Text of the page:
Roman historian Tacitus wrote about Christ’s death by crucifixion in his final work, Annals(116AD). Tacitus writes, “Nero fastened the guilt (of the burning of Rome) and inflicted the most exquisite tortures on a class hated for their abominations, called Christians by the populace. Christus, from whom the name had its origin, suffered the extreme penalty during the reign of Tiberius at the hands of one of our procurators, Pontius Pilate.” These two sources are independent sources with enemy attestation, confirming Christ died on the cross. There are more sources as well, from the Talmud and Lucian of Samosata. Indeed, Jesus of Nazareth being crucified is as soundly historical as any other ancient historical fact, and many would argue more so.
2) Jesus’ disciples truly believed they saw the risen Christ
The rise of Christianity from intense persecution in the 1stCentury AD is remarkable. The disciples of Jesus were scattered, fearful and fled when he was killed. Despite this, the disciples changed drastically, becoming bold and standing up to the Jewish and Roman authorities to the point of imprisonment, torture and martyrdom. This contrast that happened in the disciples from fear to boldness and courage is remarkable. They fully believed Jesus had risen and many sources conclude this, through early church fathers like Clement of Rome, Paul, Polycarp, and Ignatius, the bishop in the church in Antioch. Tertullian, an early church father wrote just prior to 200 AD reporting the martyrdoms of Peter and Paul, where Peter was crucified upside down, and Paul was beheaded under the reign of emperor Nero. There is in all seven ancient sources of historical data showing that the disciples sincerely believed and were absolutely convinced they had seen the risen Jesus – it is impossible to ignore.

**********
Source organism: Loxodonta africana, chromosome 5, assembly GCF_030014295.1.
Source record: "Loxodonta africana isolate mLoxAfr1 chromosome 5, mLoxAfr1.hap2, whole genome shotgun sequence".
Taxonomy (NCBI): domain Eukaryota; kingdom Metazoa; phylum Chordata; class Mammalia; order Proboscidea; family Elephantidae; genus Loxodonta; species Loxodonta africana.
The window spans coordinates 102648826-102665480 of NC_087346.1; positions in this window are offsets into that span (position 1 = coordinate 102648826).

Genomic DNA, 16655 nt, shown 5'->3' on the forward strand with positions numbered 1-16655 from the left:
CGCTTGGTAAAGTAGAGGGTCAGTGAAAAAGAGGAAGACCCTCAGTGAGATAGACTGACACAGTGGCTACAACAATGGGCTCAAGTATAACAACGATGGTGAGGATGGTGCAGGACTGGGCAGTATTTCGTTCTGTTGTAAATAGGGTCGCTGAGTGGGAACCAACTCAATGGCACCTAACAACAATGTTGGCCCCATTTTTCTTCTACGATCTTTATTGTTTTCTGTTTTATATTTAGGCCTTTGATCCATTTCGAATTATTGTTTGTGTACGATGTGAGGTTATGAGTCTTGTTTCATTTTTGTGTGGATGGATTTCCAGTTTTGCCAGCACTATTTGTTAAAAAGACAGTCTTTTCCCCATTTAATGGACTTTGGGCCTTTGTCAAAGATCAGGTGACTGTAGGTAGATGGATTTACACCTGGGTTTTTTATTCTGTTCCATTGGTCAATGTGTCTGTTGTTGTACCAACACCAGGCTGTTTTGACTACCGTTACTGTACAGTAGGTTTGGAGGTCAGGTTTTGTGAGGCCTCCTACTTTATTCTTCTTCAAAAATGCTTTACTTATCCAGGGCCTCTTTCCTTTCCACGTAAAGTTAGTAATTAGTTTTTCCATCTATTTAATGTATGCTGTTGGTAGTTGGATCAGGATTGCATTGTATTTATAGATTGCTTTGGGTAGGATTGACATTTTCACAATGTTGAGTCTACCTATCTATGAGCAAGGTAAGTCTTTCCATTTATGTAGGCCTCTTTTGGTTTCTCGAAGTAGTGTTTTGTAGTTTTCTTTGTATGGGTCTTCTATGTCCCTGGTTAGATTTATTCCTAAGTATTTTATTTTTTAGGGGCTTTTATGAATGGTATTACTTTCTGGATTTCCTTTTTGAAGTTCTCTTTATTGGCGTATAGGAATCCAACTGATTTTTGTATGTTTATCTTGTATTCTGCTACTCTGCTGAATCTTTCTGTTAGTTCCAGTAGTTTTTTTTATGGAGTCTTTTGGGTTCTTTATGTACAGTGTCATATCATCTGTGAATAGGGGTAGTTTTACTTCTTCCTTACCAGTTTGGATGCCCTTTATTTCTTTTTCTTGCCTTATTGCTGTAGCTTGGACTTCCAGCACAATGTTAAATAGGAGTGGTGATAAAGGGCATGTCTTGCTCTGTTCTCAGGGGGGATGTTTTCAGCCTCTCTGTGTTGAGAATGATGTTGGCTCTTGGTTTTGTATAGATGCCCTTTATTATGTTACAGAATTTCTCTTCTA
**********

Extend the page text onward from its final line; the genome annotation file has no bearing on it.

The disciples also claimed that they had seen the risen Jesus, which is backed up through nine early independent sources through the apostle Paul’s testimony, the oral tradition of the early church, and the written works of the early church, all of which are essentially unanimous in their reliability among historians, both skeptic and believer. Liars make poor martyrs.